Weinberg rejected the reasoning of his colleagues.

"While deportability may be a severe consequence for a long term legal resident first offender who possesses drugs for his own use, it is not necessarily a severe consequence for a non-citizen who has been in the business of selling drugs," Weinberg wrote. "This Court does not and will not hold that the possibility of deportation for a non-citizen requires a per se finding of exceptional circumstances in every case."

However, Weinberg said the Brignolle case is exceptional.

He noted that the defendant is a 49-year-old individual who has lawfully lived in the United States since 1972, owns a small business and had never been arrested before he was charged with a drug possession crime. Weinberg said there is no indication that Brignolle intended to sell drugs and his crime "was clearly the result of his drug addiction."

Alona Katz of the Office of the Special Narcotics Prosecutor argued that since drug addiction and drug use are independent grounds for deportation, a guilty plea would only add another ground for expulsion. She opposed allowing Brignolle into a diversion program without a guilty plea.

But Hamilton Lee of the Legal Aid Society, for the defense, countered that he could only find one case since 1952 in which the government successfully deported an individual solely because he or she was a drug abuser. Lee maintained that a guilty plea could enhance the possibility of deportation and could expose his client to a lengthy period of immigration detention.

Weinberg agreed and said that immigration detention, if that were to occur, could completely undermine diversion.

"This would make drug treatment an impossibility and render the whole Diversion process illusory," Weinberg wrote. "Even if defendant did successfully complete the Diversion program and had his plea withdrawn and his case dismissed, the withdrawn plea would still be considered a conviction for immigration purposes and defendant would remain subject to deportation."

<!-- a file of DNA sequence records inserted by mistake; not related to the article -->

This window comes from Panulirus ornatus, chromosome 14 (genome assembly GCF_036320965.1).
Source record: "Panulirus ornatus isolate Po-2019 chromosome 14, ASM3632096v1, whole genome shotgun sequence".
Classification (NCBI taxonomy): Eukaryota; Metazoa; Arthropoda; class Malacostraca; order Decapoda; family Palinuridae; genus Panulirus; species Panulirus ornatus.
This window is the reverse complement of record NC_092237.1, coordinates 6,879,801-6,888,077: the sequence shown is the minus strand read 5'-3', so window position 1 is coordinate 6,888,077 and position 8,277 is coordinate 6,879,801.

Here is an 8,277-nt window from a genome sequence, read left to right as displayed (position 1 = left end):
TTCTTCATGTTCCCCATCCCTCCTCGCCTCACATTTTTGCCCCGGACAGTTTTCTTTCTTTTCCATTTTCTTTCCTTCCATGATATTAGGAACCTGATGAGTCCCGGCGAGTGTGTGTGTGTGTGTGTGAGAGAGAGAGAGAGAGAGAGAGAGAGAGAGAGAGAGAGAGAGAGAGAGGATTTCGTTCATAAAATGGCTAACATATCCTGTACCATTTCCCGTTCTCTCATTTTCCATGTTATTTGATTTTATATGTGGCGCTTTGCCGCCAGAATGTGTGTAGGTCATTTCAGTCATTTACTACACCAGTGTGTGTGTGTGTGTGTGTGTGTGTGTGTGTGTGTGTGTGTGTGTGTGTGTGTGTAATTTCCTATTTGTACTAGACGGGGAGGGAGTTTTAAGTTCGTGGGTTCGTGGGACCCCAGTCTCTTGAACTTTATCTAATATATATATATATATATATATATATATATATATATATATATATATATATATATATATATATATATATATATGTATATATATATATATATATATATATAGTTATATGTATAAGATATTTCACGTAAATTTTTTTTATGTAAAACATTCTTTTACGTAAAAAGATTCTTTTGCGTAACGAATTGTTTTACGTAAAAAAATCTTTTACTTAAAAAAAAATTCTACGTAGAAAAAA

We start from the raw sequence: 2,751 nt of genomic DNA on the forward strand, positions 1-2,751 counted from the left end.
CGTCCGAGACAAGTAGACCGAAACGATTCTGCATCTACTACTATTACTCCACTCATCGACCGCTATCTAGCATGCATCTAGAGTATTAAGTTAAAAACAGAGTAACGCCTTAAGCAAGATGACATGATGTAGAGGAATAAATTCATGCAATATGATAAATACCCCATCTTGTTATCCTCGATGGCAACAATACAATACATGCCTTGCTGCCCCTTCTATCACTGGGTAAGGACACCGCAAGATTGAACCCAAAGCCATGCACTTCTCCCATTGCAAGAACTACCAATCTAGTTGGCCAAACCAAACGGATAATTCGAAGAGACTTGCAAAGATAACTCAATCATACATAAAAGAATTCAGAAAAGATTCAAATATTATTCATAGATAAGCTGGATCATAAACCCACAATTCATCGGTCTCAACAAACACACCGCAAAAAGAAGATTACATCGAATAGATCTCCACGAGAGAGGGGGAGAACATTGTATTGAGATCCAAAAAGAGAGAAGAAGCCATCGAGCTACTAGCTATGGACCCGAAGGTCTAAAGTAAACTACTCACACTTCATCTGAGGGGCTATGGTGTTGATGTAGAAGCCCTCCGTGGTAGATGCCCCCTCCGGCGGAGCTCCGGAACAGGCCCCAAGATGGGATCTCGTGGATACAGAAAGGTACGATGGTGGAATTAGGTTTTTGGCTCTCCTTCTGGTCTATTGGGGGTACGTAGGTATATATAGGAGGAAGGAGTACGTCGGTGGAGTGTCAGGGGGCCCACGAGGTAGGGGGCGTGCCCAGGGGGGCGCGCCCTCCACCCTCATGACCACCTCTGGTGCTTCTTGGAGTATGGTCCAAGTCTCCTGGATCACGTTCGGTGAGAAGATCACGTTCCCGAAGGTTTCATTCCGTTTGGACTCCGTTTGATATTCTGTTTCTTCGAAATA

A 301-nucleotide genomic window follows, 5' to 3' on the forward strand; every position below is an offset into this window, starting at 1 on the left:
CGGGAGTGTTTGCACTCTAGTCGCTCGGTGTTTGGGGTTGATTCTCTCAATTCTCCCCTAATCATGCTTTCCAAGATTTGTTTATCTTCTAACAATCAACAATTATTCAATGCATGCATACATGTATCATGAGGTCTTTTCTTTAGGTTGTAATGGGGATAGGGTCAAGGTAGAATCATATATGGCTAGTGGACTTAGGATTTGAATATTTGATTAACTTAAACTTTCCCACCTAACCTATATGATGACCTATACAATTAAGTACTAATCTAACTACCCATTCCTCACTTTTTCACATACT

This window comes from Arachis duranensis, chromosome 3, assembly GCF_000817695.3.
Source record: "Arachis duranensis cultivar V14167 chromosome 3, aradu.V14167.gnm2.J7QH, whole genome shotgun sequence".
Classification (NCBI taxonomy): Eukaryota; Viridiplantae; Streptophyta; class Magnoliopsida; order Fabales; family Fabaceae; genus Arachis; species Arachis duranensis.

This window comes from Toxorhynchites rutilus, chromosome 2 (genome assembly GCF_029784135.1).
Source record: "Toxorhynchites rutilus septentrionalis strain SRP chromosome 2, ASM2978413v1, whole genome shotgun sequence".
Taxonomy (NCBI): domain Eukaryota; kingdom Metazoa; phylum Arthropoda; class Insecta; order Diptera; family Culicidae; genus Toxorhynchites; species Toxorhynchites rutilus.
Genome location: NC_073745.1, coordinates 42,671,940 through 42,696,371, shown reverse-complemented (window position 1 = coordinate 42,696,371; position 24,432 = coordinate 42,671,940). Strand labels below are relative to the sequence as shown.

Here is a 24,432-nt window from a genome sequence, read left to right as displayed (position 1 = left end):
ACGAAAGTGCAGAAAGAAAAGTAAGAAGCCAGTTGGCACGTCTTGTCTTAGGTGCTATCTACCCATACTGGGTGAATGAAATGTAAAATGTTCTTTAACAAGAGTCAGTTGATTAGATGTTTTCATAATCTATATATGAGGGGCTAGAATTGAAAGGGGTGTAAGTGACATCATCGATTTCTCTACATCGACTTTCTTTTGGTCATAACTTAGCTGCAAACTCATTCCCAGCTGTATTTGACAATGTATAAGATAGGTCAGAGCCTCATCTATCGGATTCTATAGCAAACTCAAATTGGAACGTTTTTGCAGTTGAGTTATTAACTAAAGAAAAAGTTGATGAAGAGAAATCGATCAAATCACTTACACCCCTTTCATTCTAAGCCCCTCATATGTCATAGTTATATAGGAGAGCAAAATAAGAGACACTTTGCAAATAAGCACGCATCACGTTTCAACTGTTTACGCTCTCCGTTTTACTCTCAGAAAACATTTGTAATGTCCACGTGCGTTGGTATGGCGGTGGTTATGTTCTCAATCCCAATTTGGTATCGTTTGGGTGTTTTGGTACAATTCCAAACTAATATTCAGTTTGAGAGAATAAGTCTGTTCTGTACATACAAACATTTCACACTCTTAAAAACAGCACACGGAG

Weinberg said Brignolle has been participating in an out-patient treatment program for the past six months and has not re-offended.

"To require defendant to enter a guilty plea in order to avail himself of Judicial Diversion would expose him to the prospect of being deported to a place where he has not lived since he was eight years old and where he has neither family nor any other ties," Weinberg wrote. "Under the particular facts and circumstances of this case, the possibility of deportation is a severe collateral consequence which would likely flow from defendant's entry of a guilty plea."

Kati Cornell, spokeswoman for the Office of the Special Narcotics Prosecutor, said that since 2009 there have been only seven times in the several hundred diversion cases the office has handled in which a judge has allowed a defendant into treatment without requiring a guilty plea.

Cornell said four of those cases, including the Brignolle matter, involved defendants potentially facing immigration consequences. In three cases, judges diverted defendants without a plea in order to protect their professional license, she said.

Steven Banks, attorney-in-chief of The Legal Aid Society, said in a statement: "On behalf of our client, we are gratified that Judge Weinberg agreed with most of our legal arguments and granted our client the relief that was necessary in this case. We are hopeful that other courts will grant this sort of relief when needed."